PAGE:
The ongoing debate about new plays and new play development was given increased visibility and more focused attention at a recent conference at the American Voices New Play Institute. A project of Arena Stage in Washington, D.C., the Institute is part of a major new Arena initiative to nurture and support playwrights and new American plays. It includes a pioneering online project, the New Play Map, in which theaters around the country can log onto a database and enter production histories for new plays, details about the writers, and other information. Writers can also add their own personal data to the map. The New Play Map is seen as the first step to fully illuminating the infrastructure of new play development in the U.S. That, in turn, it is hoped, will spur new ideas and collaborative opportunities for the cultivation of new plays.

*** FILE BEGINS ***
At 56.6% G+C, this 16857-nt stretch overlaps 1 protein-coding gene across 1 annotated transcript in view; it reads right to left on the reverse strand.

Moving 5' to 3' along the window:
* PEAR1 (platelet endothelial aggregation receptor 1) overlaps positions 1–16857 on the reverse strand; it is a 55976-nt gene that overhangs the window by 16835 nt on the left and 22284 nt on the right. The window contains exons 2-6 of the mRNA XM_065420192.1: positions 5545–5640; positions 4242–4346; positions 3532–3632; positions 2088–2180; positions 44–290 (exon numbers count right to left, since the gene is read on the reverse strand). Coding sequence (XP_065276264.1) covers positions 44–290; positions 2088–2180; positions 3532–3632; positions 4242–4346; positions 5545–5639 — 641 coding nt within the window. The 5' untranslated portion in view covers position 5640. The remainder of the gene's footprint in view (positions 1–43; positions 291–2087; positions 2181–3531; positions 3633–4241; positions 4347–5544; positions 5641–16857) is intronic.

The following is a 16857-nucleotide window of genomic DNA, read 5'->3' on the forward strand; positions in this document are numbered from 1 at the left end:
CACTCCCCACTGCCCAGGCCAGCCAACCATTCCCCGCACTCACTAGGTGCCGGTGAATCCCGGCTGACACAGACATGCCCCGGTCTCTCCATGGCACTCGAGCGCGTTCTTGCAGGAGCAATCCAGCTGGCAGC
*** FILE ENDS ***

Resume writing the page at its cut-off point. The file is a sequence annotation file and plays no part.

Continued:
What might the “map” look like locally? Pat Gabridge, a fellow Boston playwright, has done some revealing research on the staging of new plays in our region. Surveying the Boston theater scene, Pat looked at how many world premieres or “fairly new” plays were produced by 10 large and medium-sized theatres in Boston this season. Out of more than 50 productions, he counted 11 world premieres. Six of those were by local writers; of those six, four were not associated with Boston University (which produces only the new work of BU alums.) While he was cautious about drawing conclusions from these numbers, Pat wrote: “Most Boston playwrights aren’t getting chances here at home to fully develop their work, and to learn by seeing how those plays succeed or fail in front of audiences.” You can read more about Pat’s research – he also surveyed new play productions for Massachusetts as a whole, as well as for other New England states – on his blog.